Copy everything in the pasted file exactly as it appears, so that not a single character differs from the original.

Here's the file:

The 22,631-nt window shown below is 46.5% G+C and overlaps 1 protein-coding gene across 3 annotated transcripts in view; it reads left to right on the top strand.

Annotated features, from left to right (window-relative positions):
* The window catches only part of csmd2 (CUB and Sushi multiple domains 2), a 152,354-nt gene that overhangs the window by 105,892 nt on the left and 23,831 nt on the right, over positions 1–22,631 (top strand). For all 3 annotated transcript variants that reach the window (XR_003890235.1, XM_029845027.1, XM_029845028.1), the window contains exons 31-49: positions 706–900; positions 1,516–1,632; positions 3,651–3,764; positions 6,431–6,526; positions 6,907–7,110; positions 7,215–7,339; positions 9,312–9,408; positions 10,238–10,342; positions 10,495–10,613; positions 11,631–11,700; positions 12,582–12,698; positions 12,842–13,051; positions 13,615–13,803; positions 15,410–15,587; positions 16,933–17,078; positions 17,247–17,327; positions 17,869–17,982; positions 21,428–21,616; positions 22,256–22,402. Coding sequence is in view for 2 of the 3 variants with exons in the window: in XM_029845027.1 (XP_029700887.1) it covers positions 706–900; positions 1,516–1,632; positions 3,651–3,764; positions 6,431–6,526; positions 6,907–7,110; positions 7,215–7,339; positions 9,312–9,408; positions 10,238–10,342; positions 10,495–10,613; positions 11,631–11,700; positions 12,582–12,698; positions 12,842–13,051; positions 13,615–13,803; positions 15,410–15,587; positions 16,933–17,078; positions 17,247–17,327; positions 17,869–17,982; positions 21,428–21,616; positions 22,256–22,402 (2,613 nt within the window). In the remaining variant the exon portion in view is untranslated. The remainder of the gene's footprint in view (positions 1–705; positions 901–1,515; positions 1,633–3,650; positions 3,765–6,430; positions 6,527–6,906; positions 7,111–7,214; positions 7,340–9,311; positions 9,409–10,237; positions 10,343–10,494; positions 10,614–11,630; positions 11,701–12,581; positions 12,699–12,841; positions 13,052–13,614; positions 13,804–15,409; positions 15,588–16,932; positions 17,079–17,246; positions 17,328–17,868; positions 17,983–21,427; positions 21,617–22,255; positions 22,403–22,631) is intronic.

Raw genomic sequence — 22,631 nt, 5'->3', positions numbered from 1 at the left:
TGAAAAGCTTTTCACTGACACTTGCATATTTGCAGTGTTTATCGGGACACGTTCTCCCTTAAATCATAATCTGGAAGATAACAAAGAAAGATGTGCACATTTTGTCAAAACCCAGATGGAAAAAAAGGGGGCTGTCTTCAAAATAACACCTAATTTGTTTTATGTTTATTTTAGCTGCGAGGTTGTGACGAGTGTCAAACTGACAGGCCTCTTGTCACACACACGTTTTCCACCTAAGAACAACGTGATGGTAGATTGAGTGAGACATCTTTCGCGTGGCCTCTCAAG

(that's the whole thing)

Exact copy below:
The 22,631-nt window shown below is 46.5% G+C and overlaps 1 protein-coding gene across 3 annotated transcripts in view; it reads left to right on the top strand.

Annotated features, from left to right (window-relative positions):
* The window catches only part of csmd2 (CUB and Sushi multiple domains 2), a 152,354-nt gene that overhangs the window by 105,892 nt on the left and 23,831 nt on the right, over positions 1–22,631 (top strand). For all 3 annotated transcript variants that reach the window (XR_003890235.1, XM_029845027.1, XM_029845028.1), the window contains exons 31-49: positions 706–900; positions 1,516–1,632; positions 3,651–3,764; positions 6,431–6,526; positions 6,907–7,110; positions 7,215–7,339; positions 9,312–9,408; positions 10,238–10,342; positions 10,495–10,613; positions 11,631–11,700; positions 12,582–12,698; positions 12,842–13,051; positions 13,615–13,803; positions 15,410–15,587; positions 16,933–17,078; positions 17,247–17,327; positions 17,869–17,982; positions 21,428–21,616; positions 22,256–22,402. Coding sequence is in view for 2 of the 3 variants with exons in the window: in XM_029845027.1 (XP_029700887.1) it covers positions 706–900; positions 1,516–1,632; positions 3,651–3,764; positions 6,431–6,526; positions 6,907–7,110; positions 7,215–7,339; positions 9,312–9,408; positions 10,238–10,342; positions 10,495–10,613; positions 11,631–11,700; positions 12,582–12,698; positions 12,842–13,051; positions 13,615–13,803; positions 15,410–15,587; positions 16,933–17,078; positions 17,247–17,327; positions 17,869–17,982; positions 21,428–21,616; positions 22,256–22,402 (2,613 nt within the window). In the remaining variant the exon portion in view is untranslated. The remainder of the gene's footprint in view (positions 1–705; positions 901–1,515; positions 1,633–3,650; positions 3,765–6,430; positions 6,527–6,906; positions 7,111–7,214; positions 7,340–9,311; positions 9,409–10,237; positions 10,343–10,494; positions 10,614–11,630; positions 11,701–12,581; positions 12,699–12,841; positions 13,052–13,614; positions 13,804–15,409; positions 15,588–16,932; positions 17,079–17,246; positions 17,328–17,868; positions 17,983–21,427; positions 21,617–22,255; positions 22,403–22,631) is intronic.

Raw genomic sequence — 22,631 nt, 5'->3', positions numbered from 1 at the left:
TGAAAAGCTTTTCACTGACACTTGCATATTTGCAGTGTTTATCGGGACACGTTCTCCCTTAAATCATAATCTGGAAGATAACAAAGAAAGATGTGCACATTTTGTCAAAACCCAGATGGAAAAAAAGGGGGCTGTCTTCAAAATAACACCTAATTTGTTTTATGTTTATTTTAGCTGCGAGGTTGTGACGAGTGTCAAACTGACAGGCCTCTTGTCACACACACGTTTTCCACCTAAGAACAACGTGATGGTAGATTGAGTGAGACATCTTTCGCGTGGCCTCTCAAG